DeFord Bailey, a virtuoso harmonica player who won fame on the early Grand Ole Opry, has a more significant place in history as the first African American to win fame in the field of country music as well as blues. He is recognized today as one of the South's most gifted traditional musicians, as well as one of the Opry's key figures in the 1920s and 1930s. His harmonica playing had an immense impact on the performing styles of both white and black players.
Bailey was born in the community of Bellwood in Smith County on December 14, 1899. He grew up in the rural hill country there, surrounded by what he called “black hillbilly music.” His grandfather was a local champion fiddler, and other members of the family played the guitar, banjo, harmonica, and other traditional instruments. His own interest in the harmonica dated from the time he was stricken with polio at age three; the disease stunted his growth and left him too frail to do much of the farm work. He spent his days mastering the instrument, imitating trains and natural sounds and developing a battery of complex trills, harmonics, lip puffs, and blended notes for his harmonica.
Moving to Nashville in 1918, Bailey worked as a domestic for wealthy white families on the city's West End, and in his spare time he haunted local theaters in order to hear the age's great blues singers like Bessie Smith and Ma Rainey. By 1925 he was working as an elevator operator at the National Life and Accident building when Dr. Humphrey Bate, himself a harmonica player and charter member of the Grand Ole Opry, got him an audition for the show. Bailey soon became an Opry regular; by 1928 he was appearing on the show more often than any other performer. He became best known for his novelty pieces such as “The Fox Chase” and “Pan American Blues” in which he did imitations on his harp. In 1927 he journeyed to New York to record eight tunes for the Brunswick Company, and the following year he participated in the very first recording session–conducted by RCA Victor–to be held in Nashville. In spite of his radio popularity, though, these records were not commercially successful–most of the Victor recordings were never released–and he did not try to record again for decades.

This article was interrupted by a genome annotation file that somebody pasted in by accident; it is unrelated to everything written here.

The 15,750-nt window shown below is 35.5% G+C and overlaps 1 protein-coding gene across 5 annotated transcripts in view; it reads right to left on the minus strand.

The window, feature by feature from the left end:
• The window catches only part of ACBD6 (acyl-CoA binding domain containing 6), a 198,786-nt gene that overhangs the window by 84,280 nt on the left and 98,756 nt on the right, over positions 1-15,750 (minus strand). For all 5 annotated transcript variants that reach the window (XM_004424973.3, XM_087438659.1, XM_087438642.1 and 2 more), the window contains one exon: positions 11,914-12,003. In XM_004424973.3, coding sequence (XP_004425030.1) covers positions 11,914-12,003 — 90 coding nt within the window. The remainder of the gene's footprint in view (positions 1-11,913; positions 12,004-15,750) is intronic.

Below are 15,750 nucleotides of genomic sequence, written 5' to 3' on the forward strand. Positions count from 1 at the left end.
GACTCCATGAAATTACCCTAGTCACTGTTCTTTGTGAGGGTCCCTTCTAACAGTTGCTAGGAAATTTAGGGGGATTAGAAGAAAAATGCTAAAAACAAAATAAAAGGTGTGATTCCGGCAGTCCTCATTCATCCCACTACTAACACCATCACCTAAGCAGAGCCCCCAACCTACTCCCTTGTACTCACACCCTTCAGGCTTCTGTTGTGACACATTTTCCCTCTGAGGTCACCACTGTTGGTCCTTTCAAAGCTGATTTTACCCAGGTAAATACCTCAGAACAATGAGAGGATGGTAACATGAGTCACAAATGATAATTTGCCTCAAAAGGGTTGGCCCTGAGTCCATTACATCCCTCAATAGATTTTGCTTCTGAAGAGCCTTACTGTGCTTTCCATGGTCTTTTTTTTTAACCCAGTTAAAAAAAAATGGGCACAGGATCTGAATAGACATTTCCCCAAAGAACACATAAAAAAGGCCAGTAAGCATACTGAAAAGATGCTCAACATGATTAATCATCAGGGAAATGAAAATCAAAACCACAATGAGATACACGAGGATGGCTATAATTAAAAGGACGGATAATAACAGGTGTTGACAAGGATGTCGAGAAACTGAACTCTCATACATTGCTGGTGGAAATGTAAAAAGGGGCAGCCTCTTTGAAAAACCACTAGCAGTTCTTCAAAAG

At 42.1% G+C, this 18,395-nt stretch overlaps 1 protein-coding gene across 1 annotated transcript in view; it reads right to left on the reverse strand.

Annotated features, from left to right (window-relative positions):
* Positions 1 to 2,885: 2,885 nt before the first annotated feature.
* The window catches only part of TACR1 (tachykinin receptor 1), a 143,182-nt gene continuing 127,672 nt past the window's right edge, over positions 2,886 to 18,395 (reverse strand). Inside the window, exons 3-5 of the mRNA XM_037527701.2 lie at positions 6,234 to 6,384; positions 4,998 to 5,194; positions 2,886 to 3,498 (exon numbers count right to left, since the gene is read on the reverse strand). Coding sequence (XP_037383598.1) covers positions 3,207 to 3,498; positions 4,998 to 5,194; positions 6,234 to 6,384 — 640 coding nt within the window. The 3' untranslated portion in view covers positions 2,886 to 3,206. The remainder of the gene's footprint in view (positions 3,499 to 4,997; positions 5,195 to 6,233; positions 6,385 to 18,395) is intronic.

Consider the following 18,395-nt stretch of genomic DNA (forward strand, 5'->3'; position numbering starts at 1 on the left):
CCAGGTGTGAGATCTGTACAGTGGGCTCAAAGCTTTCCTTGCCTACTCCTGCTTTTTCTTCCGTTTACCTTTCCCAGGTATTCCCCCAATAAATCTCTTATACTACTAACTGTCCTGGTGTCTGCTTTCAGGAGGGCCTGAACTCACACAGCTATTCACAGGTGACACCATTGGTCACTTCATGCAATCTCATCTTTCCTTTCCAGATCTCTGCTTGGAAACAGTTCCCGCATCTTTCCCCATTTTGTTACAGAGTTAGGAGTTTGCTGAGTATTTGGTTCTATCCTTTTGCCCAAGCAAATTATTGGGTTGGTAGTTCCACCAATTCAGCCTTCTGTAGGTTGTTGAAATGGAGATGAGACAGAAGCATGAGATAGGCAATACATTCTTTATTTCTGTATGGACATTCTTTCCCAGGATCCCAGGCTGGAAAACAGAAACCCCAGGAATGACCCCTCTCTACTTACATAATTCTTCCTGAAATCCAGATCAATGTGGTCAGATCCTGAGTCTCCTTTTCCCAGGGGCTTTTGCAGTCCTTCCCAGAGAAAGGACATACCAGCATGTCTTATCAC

During the 1930s Bailey toured widely with Opry groups throughout the South. Often he was refused accommodations at hotels on the tours and had to seek lodging with local black families. Audiences on these tours were often surprised to see that Bailey was black–the Opry had not emphasized this on the radio shows–and publicity soon began to patronizingly refer to him as the Opry “mascot.” The Opry fired him in 1941 for a variety of complex reasons including a feud between two music licensing organizations, changing musical tastes, and the increasing professionalization of the Opry. Hurt and angry, Bailey retired from performing and opened a shoeshine stand in downtown Nashville.
In the 1960s a group of young folk music enthusiasts including Dick Hulan, Archie Allen, and James Talley rediscovered Bailey; he began to appear at local coffeehouses and festivals, and in 1965 he gave a concert at Vanderbilt University. But he turned down national offers to record, to appear at the Newport Folk Festival, and even to take a role in major Hollywood films like, W. W. and the Dixie Dancekings, which was largely filmed in Nashville. In 1974 he began to work with a young housing authority agent named David Morton, who convinced Bailey to return to a series of special guest appearances on the Opry and to dictate his biography for later generations. DeFord Bailey died on July 2, 1982, and is buried in Nashville's Greenwood Cemetery. His son, DeFord Bailey Jr., has kept some of his father's harmonica music alive.